In our fast-paced, breakneck, go-go-go society, I think it’s easy to forget the importance of rhythms in life.  When going through my second divorce, I remember seeing people madly in love and thinking: “Bah! That sucks!”  The thing was, my love tanks were empty.  Then, after being refilled by both examining and rebuilding myself in solitude, and receiving the kindness and encouragement of those near me, I vividly recall thinking: “Wow! I feel like I have a lot to give people now, and those love birds are awesome!”  On this topic, it seems to me Jesus gives us the ultimate example of practicing loving-kindness, which entails dancing between the “city” and the “desert”.

By the “city” not only do I mean people and community, I mean being busy and doing a lot.  On the flip side, in saying “desert” I’m not just referring to being alone, I’m also getting at slowing down to rest and recharge (which often includes others). In my mind, life is a lesson in learning to love more fully and truly, which means we’ll inevitably make mistakes and invariably be hurt.  Love is always a risk, so, the question is: How do we do it healthily and sustainably?  By dancing between the city and the dessert.

Since this seems where Jesus began, lets start the dance in the dessert.  Before the Christ began three years of teaching, healing, and inspiring people (which angered some powerful types), he went into the desert for 40 days where he was tempted by, and overcame, the lure of power, prestige, and provision. As it applies to us, I’d name this facing our demons.  It’s VITAL for us to slowdown and spend time alone (and probably also with a therapist) to get to thoroughly know the light and dark that’s in each of us, so we can work through and transform our faults, hurts, and so on into positives.  I spent many a walk, long run, and therapy session pondering, exploring, and changing how I’d done my second wife, family, friends, and even myself wrong.  This part of the desert isn’t fun, but it is necessary for loving fully and freely.

When I’d previously been in the city, i.e. my second marriage, I’d grown codependent.  I put too much of my value and self-worth into my wife, and her views, words, and actions toward me (or lack thereof).  Coming from a place of partial emptiness, I needed Carla to fill my love tanks.  My neediness meant I wasn’t loving as truly as I could, as there was too much of a self-serving element to my actions.

In his humanness, we see in the Gospels when Jesus’ tanks began to empty, he retreated to be alone for an hour, an evening, or whatever was required for him to reconnect and re-center.  Likewise, when I take time to be alone and plug in to the Source of Light and Love (Who I call God), my tanks get filled up and I’m reminded I’m loved immensely and am incredibly valuable just as I am, NO DOING REQUIRED.  Ironically, I think the desert is necessary to fill our love tanks, but it doesn’t stop there.  The desert also pushes us back into the city.

When we purposefully slow our busy lives down enough to connect our hearts to God, Love, Source, the Higher Power, or whatever word you prefer for the Mystery behind life and reality, we get filled, and in our joy can’t help but join people to share and spread the Love we’ve been filled with.  The dance between desert and city is ongoing and never-ending.  In relationships we pour ourselves into others for their benefit, we empty our tanks, we inevitably get hurt, and we share joys and sorrows.  I think the trick is to build rhythms into our lives wherein, before we find ourselves burnt out, or practically undone by not pausing enough to do our inner work and personal transformation (like I was in my second divorce), we also mindfully take time to reconnect, recharge, and remember ourselves.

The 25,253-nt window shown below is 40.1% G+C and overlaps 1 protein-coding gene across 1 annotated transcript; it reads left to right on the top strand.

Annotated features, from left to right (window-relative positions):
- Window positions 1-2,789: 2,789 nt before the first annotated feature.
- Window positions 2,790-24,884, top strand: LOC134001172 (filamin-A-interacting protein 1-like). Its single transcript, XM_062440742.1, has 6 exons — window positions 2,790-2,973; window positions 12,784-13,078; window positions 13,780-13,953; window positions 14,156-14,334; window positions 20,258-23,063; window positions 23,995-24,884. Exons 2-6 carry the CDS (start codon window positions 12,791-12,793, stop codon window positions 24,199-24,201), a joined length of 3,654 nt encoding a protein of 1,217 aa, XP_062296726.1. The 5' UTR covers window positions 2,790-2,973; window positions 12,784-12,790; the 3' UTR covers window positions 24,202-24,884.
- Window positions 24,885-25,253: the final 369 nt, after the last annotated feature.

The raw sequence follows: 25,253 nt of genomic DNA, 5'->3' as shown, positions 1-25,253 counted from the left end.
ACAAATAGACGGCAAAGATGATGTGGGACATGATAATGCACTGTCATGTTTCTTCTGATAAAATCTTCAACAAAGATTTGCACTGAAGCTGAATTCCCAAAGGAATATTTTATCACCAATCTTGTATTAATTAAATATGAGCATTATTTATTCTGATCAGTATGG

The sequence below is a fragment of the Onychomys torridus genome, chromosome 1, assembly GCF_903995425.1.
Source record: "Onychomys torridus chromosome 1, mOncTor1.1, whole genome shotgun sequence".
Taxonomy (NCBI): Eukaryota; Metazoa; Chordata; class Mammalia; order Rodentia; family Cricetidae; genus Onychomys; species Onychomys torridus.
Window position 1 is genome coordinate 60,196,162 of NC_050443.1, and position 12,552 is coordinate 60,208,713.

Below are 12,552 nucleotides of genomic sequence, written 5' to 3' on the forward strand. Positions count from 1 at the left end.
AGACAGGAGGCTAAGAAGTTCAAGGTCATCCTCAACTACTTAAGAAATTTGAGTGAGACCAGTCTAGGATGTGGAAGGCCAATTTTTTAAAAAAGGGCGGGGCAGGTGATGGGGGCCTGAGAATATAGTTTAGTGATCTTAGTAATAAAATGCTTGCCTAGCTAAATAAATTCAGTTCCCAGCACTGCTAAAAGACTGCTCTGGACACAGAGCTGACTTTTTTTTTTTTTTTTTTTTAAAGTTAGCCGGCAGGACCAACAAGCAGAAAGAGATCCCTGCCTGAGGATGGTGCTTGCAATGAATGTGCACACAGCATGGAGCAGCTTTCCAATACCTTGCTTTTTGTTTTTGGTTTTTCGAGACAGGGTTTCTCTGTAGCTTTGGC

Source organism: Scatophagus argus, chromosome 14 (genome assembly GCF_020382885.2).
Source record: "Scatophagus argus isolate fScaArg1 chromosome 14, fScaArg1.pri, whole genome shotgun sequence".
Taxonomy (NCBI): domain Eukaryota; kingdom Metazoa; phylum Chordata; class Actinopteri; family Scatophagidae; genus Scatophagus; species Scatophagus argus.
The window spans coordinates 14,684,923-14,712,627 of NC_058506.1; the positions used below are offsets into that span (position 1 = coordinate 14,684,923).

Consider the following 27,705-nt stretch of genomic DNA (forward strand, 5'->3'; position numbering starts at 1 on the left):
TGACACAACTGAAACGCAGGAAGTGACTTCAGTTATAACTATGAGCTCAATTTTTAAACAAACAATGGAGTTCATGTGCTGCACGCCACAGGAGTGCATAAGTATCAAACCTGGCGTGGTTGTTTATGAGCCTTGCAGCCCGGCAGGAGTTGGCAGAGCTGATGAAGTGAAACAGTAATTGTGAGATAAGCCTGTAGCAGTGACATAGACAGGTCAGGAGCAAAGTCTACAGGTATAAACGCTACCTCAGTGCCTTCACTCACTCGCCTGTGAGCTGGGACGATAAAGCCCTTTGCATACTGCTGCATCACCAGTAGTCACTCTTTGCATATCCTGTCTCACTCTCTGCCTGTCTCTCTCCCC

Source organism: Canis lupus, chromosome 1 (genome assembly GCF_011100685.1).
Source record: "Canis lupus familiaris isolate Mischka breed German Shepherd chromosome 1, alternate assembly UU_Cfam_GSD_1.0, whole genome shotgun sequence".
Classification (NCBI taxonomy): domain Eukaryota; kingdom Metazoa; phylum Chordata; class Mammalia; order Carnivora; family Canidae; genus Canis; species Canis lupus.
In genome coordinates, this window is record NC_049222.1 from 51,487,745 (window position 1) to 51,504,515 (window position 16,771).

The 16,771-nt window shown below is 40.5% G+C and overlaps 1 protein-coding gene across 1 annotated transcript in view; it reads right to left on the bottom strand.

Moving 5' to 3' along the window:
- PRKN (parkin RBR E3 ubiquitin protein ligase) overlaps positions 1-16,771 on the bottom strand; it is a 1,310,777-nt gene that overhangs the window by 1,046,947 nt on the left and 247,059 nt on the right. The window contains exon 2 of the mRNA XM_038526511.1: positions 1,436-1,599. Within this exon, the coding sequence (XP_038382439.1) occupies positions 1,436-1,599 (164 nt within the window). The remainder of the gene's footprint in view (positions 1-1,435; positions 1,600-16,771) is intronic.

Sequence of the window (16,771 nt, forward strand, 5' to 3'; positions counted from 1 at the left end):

Since culturally we’re biased toward going, doing, and giving (i.e. the “city”), I’m interested to hear what your “deserts” are? What are the little, median, and big ways you find helpful to both reconnect/recharge and do your inner work? While I’m no “expert” at this, here are some of the rhythms I’m finding helpful.

I start pretty much every morning slow.  I typically hit snooze twice to cuddle with my wife, softly welcome the day, and breathe a mantra to center my day on (“be kind” and “be present” are two of my favorites).  I then spend an hour or so enjoying coffee and breakfast, while reading some scripture, meditations, and blogs that fill my soul and challenge me to grow kinder and more courageous (note, I also read sports and comics).

On my walks to and from yoga studios (I’m a yoga teacher), as well as when I run, I listen to podcasts and books that do the same, while also doing quite a bit of getting to know myself and how I can grow in loving-kindness.  I also have a personal yoga practice everyday, which is the most glorious of deserts, especially in savasana.  It is just my body, my thoughts, and me, which gives space for both lots of transformation and an abundance of connecting to God.

I also do the best I can to practice the Sabbath on Sundays, wherein my wife and I (with my daughter in the morning) do no work (or as little as possible), and take time to restfully enjoy each other, family, friends, and God; reinvigorating day of the most glorious sort.  On a bigger scale, a few times a year we get away on a short or long vacation.  What is more, I also do my best to at least take a weekend, and ideally more, to go to a yoga teacher training, which includes A LOT of personal growth and transformation.

Life is love, and love is a dance best done slowly as we gracefully whirl, twirl, and give our energies for the benefits of others in the “city”, while also regularly taking time to connect and fill our souls in the “desert”.  I think the key is to balance our lives and build rhythms, which keep us centered and filled as much as possible.  What do you think?


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Grace and peace,